The Time of Our Lives

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We watched the televised pictures intently as invited guests made their way across those familiar damp cobblestones, moving out of the grey afternoon as they entered the door of the church. It was late March. The distance moved by the coffin was poignantly short. Carried by six pall bearers, the porters from Gonville and Caius College, Cambridge, where Professor Hawking had spent some fifty years of his academic life, it had made its journey from the precincts of the college to the neighbouring University Church of Great St Mary’s. Seventy six peals of the church’s ancient bells marked each year of Professor Hawkings’s remarkable life. The gathered mourners were distinguished and diverse: rock stars, astronomers and comedians; colleagues, family and friends. Outside, the surrounding streets were lined by townspeople, students, and staff from the university, seeking to bid farewell; to pay respects.

Stephen Hawking was fascinated by time. He debated the timescale of the universe and of humanity; the beginning and the end;  time real and time imaginary. For this reason, the Scripture reading at his funeral, Ecclesiastes 3.1-11, seemed particularly apt:

“For everything there is a season, and a time for every matter under heaven: a time to be born, and a time to die; a time to plant, and a time to pluck up what is planted; a time to kill, and a time to heal; a time to break down, and a time to build up; a time to weep, and a time to laugh. A time to mourn, and a time to dance; a time to throw away stones, and a time to gather stones together; a time to embrace, and a time to refrain from embracing; a time to seek, and a time to lose; a time to keep, and a time to throw away; a time to tear, and a time to sew; a time to keep silence, and a time to speak; a time to love, and a time to hate; a time for war, and a time for peace.”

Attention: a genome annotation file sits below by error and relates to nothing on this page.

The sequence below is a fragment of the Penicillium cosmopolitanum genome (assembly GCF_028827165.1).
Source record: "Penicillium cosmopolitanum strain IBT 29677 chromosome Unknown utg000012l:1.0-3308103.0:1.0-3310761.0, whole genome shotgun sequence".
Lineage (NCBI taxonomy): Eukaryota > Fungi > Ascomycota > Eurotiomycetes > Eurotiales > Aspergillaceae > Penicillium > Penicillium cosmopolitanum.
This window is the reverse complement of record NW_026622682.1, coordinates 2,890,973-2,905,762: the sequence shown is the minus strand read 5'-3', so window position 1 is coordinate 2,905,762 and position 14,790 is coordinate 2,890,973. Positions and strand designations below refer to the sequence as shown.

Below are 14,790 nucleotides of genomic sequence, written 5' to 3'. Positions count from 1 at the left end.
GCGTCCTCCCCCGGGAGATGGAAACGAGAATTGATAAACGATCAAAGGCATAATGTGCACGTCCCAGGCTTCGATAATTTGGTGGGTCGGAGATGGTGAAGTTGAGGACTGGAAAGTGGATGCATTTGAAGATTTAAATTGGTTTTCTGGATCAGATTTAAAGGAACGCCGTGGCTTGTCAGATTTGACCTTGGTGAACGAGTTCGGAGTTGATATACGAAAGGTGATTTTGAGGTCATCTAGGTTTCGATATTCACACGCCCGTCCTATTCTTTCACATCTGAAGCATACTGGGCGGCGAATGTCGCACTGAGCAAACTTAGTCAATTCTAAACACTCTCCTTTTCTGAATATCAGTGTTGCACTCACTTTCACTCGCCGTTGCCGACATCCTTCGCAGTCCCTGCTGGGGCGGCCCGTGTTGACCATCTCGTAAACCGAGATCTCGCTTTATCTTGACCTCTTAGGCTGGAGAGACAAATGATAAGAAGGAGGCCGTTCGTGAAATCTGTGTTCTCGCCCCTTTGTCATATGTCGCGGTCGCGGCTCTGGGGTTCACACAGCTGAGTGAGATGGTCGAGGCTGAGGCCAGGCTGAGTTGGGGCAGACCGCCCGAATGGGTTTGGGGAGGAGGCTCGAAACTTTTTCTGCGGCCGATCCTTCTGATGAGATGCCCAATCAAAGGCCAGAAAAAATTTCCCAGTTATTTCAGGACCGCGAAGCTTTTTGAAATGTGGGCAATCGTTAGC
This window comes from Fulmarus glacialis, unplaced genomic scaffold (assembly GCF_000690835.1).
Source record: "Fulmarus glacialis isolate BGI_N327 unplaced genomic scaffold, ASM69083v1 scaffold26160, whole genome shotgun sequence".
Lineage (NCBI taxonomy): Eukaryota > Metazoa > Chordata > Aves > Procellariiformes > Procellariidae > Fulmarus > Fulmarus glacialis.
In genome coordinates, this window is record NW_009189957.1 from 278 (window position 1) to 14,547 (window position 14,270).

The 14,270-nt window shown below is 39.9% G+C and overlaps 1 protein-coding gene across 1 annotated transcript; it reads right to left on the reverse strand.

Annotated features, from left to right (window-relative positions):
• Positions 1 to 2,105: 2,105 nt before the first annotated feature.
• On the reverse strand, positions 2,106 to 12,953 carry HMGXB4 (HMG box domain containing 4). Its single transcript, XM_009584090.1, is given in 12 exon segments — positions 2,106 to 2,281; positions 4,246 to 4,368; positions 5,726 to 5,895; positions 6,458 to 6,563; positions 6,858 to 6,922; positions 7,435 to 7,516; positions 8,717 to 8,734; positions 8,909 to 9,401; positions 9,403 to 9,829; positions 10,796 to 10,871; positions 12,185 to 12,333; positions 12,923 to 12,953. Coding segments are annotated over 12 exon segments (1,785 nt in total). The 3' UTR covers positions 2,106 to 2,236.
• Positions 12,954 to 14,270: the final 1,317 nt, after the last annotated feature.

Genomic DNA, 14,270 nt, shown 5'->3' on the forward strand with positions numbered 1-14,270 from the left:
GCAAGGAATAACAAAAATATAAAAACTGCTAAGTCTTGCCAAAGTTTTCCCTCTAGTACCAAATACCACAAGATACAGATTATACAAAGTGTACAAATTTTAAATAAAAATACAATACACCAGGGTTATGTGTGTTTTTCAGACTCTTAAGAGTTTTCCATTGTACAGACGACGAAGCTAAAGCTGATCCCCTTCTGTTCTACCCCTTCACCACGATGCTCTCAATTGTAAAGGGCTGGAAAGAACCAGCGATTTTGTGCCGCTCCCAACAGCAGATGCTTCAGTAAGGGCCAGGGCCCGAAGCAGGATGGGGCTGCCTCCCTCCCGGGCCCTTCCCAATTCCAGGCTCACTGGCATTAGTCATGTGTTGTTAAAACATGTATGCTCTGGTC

For me, the televised scenes seemed to signal the end of an era. Those were the same streets I had cycled along, through biting East Anglian winds, often in a hurry and late for lectures. Those were the same pavements where I had glanced in passing through shop windows; those were the same streets where I had stood, with friends, enjoying the warmth of the evening sun. Just across from Great St Mary’s church is the Senate House, and I have a vivid memory of making my way to that place one summer’s day, to encounter my final examination results, posted on the wall for all to see, as was the custom. I knew those places; they were mine: the surroundings and stage of my student days. I remember the awareness of Professor Hawking’s almost mythical presence as part of my being there then. Now, his day in that city was over. My friends have moved on, and so have I.

It struck me, seeing the images of that funeral and those familiar cobbled streets, that in a very real sense, all of us are having the time of our lives. Time is a gift. If there are mysteries and questions about the beginning and the end of time, there is no doubt that each of our lives, in this temporal world, is finite. We must live, and live well, until the day our Creator has given to us is done. In the words of the Psalmist, ‘Whoever of you loves life and desires to see many good days…turn from evil and do good; seek peace and pursue it’.

 

 

 

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